Robbie knows what he wants to do next in his career. But there's one problem: he's never done it before, and he doesn't have the time or money to build up experience before he makes his leap. Is he going to have to fake his way into his new industry? How can you get established in a new field without feeling like a fraud?
What's your career history and current job?
I'm a production designer for a television company.
I work on all aspects of set design and construction, and work with the tech team to create the general aesthetic of the shows we develop.
How do you feel about your work?
I used to love it.
I was a graffiti artist in my teens and when I landed a job working on sets in the theatre, I thought I'd hit the jackpot.
Then I moved into television, which felt very glamorous and exciting to begin with, but now it's just starting to become stale. Shows come and go, people move on, and there I am, still doing the same old thing, ten years after I made my move into TV.
It's time for something else.
What would you like to be doing instead?
I don't know what it's called, officially, but basically what I want to do is help entrepreneurs set up socially responsible businesses; perhaps working as a consultant.
I'm not 100% certain about it as an idea, but there are a few things I know, which all seem to point to something along those lines.
I know I want to work with people who are switched-on and committed to making the world a better place.
I know I'm naturally a good sounding board and supporter, and I can often see the long-term 'big picture' where others are more focused on the here-and-now details.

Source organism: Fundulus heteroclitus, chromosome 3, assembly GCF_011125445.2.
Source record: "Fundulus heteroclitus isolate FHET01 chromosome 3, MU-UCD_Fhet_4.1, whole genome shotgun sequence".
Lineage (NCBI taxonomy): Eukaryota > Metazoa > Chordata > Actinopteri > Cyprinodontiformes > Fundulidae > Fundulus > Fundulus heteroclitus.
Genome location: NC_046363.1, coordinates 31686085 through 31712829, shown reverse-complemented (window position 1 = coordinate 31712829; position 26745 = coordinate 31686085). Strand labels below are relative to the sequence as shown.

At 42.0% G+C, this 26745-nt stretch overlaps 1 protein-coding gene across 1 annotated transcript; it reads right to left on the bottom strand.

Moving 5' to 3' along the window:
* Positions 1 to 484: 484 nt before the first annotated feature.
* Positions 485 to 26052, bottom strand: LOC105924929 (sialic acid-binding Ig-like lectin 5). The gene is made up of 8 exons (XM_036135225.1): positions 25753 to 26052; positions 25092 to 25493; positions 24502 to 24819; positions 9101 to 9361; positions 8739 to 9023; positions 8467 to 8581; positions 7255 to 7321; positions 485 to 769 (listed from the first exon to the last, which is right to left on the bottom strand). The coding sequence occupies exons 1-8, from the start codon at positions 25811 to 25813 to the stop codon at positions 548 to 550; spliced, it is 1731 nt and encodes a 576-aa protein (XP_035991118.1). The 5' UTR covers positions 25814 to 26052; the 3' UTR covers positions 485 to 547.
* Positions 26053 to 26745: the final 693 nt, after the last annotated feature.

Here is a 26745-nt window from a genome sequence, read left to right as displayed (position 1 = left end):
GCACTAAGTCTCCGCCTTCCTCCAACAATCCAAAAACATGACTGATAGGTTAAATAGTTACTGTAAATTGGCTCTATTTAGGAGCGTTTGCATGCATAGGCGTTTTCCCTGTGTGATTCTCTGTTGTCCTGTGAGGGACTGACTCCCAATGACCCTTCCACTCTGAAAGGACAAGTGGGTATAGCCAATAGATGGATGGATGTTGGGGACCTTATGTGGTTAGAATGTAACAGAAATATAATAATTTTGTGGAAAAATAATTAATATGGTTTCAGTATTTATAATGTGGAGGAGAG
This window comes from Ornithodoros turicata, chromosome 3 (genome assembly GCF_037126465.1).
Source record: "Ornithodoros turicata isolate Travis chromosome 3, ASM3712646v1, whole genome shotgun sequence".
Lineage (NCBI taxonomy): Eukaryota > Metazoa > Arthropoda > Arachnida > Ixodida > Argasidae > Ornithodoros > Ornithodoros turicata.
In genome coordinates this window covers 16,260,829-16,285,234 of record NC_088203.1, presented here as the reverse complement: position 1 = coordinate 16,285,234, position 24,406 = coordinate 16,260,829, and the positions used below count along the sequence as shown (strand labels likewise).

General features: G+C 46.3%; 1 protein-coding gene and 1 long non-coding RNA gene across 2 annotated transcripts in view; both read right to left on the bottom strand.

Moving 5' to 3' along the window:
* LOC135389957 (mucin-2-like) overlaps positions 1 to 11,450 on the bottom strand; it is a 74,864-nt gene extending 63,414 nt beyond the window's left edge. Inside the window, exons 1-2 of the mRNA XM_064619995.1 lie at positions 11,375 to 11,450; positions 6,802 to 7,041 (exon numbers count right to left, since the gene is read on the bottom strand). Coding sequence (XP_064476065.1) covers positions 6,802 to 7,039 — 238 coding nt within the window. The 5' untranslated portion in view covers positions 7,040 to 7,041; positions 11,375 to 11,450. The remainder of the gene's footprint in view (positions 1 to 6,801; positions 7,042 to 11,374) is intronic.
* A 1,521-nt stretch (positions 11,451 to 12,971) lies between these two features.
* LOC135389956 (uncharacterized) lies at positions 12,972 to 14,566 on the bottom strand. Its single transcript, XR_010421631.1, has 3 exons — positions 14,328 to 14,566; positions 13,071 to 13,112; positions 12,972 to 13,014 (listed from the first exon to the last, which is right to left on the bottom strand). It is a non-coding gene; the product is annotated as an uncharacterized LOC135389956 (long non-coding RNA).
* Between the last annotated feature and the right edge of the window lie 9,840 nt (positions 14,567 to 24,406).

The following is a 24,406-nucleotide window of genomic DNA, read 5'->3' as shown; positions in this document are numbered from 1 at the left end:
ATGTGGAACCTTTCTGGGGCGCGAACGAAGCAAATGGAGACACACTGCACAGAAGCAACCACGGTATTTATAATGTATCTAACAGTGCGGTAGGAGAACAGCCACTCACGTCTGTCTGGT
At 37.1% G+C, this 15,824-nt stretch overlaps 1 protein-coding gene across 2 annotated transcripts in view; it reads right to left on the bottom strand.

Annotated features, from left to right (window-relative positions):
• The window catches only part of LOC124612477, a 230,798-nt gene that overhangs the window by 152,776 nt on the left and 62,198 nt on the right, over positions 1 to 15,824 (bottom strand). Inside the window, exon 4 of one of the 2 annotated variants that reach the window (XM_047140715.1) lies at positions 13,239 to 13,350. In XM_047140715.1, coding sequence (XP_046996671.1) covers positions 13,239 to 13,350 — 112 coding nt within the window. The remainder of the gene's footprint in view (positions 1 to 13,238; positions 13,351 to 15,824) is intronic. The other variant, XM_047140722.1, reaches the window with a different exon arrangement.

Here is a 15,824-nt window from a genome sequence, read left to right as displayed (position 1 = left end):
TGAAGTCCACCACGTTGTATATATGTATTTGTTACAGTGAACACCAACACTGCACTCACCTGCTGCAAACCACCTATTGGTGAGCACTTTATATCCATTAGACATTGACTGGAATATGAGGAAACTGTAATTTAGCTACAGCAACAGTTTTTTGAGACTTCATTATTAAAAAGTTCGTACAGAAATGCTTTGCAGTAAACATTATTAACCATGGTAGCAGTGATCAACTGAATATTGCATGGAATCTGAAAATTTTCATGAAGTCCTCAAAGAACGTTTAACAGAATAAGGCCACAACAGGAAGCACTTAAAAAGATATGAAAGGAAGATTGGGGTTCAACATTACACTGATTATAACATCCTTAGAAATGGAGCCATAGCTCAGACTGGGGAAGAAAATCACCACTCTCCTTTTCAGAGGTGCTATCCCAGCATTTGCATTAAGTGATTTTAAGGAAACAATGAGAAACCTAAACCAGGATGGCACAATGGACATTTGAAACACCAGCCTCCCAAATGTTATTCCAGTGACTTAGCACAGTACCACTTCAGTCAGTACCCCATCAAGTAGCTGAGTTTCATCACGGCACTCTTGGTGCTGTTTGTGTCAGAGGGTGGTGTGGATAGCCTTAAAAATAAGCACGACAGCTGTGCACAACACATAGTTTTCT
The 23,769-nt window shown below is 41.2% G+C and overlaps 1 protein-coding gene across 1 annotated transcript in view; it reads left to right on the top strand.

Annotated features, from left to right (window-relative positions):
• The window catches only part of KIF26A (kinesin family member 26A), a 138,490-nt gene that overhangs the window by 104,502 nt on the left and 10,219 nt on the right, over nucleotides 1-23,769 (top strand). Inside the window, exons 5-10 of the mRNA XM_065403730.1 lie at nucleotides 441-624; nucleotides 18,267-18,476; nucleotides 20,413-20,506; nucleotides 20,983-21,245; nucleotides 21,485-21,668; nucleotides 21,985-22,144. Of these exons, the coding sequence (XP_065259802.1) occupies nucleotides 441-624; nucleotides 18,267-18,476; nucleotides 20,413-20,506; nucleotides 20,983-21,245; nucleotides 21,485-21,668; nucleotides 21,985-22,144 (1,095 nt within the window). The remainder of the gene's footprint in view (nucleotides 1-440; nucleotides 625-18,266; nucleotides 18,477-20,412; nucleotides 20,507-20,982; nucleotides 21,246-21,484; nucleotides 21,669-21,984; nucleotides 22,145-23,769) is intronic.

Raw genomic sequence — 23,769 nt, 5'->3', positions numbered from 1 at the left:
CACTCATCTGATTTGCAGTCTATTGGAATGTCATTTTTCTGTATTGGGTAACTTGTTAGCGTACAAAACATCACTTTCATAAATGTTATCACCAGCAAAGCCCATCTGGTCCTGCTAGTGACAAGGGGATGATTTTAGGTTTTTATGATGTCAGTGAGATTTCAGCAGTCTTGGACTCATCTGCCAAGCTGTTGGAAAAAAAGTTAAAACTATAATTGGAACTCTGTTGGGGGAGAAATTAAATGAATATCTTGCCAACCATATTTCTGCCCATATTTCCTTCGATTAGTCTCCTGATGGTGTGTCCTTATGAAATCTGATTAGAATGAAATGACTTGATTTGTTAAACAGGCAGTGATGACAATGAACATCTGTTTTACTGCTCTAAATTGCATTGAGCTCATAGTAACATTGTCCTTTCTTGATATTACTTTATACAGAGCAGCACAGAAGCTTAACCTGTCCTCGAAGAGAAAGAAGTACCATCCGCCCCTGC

And I'm interested in being involved with new ideas, bringing them into reality and then stepping back.
I've spent a lot of time playing with ideas of how I could bring those elements together, and consulting with young entrepreneurs seems to be the best manifestation of my interests and qualities.
What's the biggest obstacle in your way?
How on earth do you even begin with an idea like this?
It's so far from what I do now. I have no solid credibility in this field, so why in the world would any potential clients take me seriously? How could I reasonably charge the kind of fees I'd need to earn in order to live?
If I were to walk into the office of a new start-up today and call myself a consultant, I'd feel like the ultimate fraud.
And that's really what I have to do, if I'm going to make a move into this kind of work. I can't afford to start from the bottom, that's for sure.
People have suggested that I go and do some work with start-ups for free, to build up some experience, but I honestly don't have the time to dedicate to something like that.
My current job takes up all my time and energy, and if I were to quit now I'd be putting a lot of financial pressure on myself to make something work. I can just see myself running back to architecture in order to make ends meet, and that's the last thing I'd want to do.
But making a career change into a completely different industry, utterly from scratch – there's no way you can do that without some level of dishonesty and pretence. Is there?
Can you help Robbie?
- Have you been in a similar situation, or are you in the same boat right now?
- How could he start working with entrepreneurs without feeling like a fraud?
- Do you know anyone he could talk to?
Share your support and advice in the comments below!